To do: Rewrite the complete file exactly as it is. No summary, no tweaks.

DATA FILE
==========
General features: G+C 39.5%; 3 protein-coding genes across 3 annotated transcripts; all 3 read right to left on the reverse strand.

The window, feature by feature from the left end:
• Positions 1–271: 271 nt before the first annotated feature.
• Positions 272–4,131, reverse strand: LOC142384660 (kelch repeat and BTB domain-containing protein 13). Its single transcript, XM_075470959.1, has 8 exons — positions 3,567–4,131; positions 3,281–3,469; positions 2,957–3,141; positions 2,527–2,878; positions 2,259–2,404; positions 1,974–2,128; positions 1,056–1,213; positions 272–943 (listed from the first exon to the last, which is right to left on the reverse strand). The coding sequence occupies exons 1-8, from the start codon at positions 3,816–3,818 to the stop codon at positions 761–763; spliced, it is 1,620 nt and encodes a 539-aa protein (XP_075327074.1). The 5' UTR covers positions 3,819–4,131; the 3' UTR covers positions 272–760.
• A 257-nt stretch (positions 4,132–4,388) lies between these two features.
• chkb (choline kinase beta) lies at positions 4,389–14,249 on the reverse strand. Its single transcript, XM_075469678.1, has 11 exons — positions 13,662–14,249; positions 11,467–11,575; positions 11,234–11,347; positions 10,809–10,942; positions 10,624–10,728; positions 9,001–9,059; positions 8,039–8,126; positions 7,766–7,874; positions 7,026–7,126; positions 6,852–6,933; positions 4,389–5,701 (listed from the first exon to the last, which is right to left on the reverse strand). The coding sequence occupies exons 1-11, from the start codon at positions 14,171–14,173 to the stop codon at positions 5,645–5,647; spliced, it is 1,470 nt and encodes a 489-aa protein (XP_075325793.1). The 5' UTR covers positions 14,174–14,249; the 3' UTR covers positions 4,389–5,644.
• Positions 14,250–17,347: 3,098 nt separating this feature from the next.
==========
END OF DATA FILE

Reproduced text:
General features: G+C 39.5%; 3 protein-coding genes across 3 annotated transcripts; all 3 read right to left on the reverse strand.

The window, feature by feature from the left end:
• Positions 1–271: 271 nt before the first annotated feature.
• Positions 272–4,131, reverse strand: LOC142384660 (kelch repeat and BTB domain-containing protein 13). Its single transcript, XM_075470959.1, has 8 exons — positions 3,567–4,131; positions 3,281–3,469; positions 2,957–3,141; positions 2,527–2,878; positions 2,259–2,404; positions 1,974–2,128; positions 1,056–1,213; positions 272–943 (listed from the first exon to the last, which is right to left on the reverse strand). The coding sequence occupies exons 1-8, from the start codon at positions 3,816–3,818 to the stop codon at positions 761–763; spliced, it is 1,620 nt and encodes a 539-aa protein (XP_075327074.1). The 5' UTR covers positions 3,819–4,131; the 3' UTR covers positions 272–760.
• A 257-nt stretch (positions 4,132–4,388) lies between these two features.
• chkb (choline kinase beta) lies at positions 4,389–14,249 on the reverse strand. Its single transcript, XM_075469678.1, has 11 exons — positions 13,662–14,249; positions 11,467–11,575; positions 11,234–11,347; positions 10,809–10,942; positions 10,624–10,728; positions 9,001–9,059; positions 8,039–8,126; positions 7,766–7,874; positions 7,026–7,126; positions 6,852–6,933; positions 4,389–5,701 (listed from the first exon to the last, which is right to left on the reverse strand). The coding sequence occupies exons 1-11, from the start codon at positions 14,171–14,173 to the stop codon at positions 5,645–5,647; spliced, it is 1,470 nt and encodes a 489-aa protein (XP_075325793.1). The 5' UTR covers positions 14,174–14,249; the 3' UTR covers positions 4,389–5,644.
• Positions 14,250–17,347: 3,098 nt separating this feature from the next.